Boogie boards and helmets don’t usually go together, unless, of course, you’re in New Zealand. In this nation where extreme sports have a tendency to multiply, white water sledging is when boogie boarding, kayaking and white water rafting all combine to form an aquatic thrill that is as unique as it is unforgettable. Unlike an activity like white water rafting—where the goal is to ultimately avoid falling in the water—white water sledging means swimming right through the middle of raging white rapids.
With the help of a specially made board for rivers, white water sledging—which is also called riverboarding—allows sledgers to feel the river’s every move as it undulates, splashes, sucks, and spits its way through gorges and canyons. Surf a standing river wave as it flows upwards over the rocks, and get dunked down into the icy cold waters at the mercy of eddies and currents.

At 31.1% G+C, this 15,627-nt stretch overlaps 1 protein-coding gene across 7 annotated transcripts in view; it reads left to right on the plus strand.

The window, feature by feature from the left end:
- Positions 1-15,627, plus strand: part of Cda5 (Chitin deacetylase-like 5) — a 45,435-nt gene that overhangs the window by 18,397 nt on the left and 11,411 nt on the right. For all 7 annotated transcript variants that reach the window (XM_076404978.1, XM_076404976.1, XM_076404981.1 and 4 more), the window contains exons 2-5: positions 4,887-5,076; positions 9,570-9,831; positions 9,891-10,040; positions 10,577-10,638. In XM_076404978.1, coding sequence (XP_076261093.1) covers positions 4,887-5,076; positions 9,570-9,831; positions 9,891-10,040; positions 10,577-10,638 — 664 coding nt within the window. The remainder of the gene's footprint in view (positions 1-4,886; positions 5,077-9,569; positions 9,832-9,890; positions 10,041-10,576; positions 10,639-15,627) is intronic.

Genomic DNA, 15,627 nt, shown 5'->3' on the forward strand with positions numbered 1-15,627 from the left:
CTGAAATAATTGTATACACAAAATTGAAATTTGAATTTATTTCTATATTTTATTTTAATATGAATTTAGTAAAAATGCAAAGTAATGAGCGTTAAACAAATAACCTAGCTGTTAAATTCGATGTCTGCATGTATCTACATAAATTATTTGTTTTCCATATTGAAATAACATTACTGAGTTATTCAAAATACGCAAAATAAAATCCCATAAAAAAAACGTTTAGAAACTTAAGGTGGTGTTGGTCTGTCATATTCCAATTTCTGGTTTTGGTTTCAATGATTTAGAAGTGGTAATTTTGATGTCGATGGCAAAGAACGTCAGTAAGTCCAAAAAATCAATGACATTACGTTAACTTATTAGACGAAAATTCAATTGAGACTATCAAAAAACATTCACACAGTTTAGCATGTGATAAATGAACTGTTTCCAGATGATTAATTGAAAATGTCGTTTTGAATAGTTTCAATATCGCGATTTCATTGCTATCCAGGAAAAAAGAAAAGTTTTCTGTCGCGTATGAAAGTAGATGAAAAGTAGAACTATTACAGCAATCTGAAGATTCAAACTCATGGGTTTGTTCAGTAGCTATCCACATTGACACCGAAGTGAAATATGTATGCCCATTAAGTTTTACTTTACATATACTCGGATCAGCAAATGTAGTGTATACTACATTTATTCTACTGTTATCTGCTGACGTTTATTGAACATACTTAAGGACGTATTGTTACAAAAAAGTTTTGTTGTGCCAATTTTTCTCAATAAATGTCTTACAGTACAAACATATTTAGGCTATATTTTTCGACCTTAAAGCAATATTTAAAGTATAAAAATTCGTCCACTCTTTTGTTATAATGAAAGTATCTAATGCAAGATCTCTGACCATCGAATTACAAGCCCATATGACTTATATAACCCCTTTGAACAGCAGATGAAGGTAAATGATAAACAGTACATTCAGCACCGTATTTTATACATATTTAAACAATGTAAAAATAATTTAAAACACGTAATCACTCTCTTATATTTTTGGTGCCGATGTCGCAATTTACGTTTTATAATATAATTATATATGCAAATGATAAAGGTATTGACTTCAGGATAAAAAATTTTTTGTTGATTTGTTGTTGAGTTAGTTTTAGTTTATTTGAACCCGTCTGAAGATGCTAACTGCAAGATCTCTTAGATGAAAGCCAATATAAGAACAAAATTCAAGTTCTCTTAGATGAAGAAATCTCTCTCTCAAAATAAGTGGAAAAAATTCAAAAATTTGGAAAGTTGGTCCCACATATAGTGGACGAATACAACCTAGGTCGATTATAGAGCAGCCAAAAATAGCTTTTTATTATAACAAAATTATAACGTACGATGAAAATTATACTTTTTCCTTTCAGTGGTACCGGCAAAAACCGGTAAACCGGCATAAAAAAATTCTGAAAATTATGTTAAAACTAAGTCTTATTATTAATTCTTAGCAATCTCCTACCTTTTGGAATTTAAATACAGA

Thick wetsuits are provided for sledgers as a way to stave off the chill, and the feeling of flowing as one with the river can be so intoxicating that any thoughts of discomfort are eliminated with the first big splash. On the South Island of New Zealand, the Kawarau River between Wanaka and Queenstown is the most popular place for sledging, and rapids such as “Maneater” are sure to provide an aquatic rush of adrenaline. On the North Island, on the outskirts of Rotorua, the Wairoa River offers class V rapids that are the largest, strongest—and potentially most dangerous—rapids that are available for sledging. Visitors who are comfortable in the water, however, and who are looking for an adventure that is unrivaled by any other water sport in New Zealand, should grab a board, throw on a wetsuit, and go splashing face first down the scenic waterways that define the beauty New Zealand.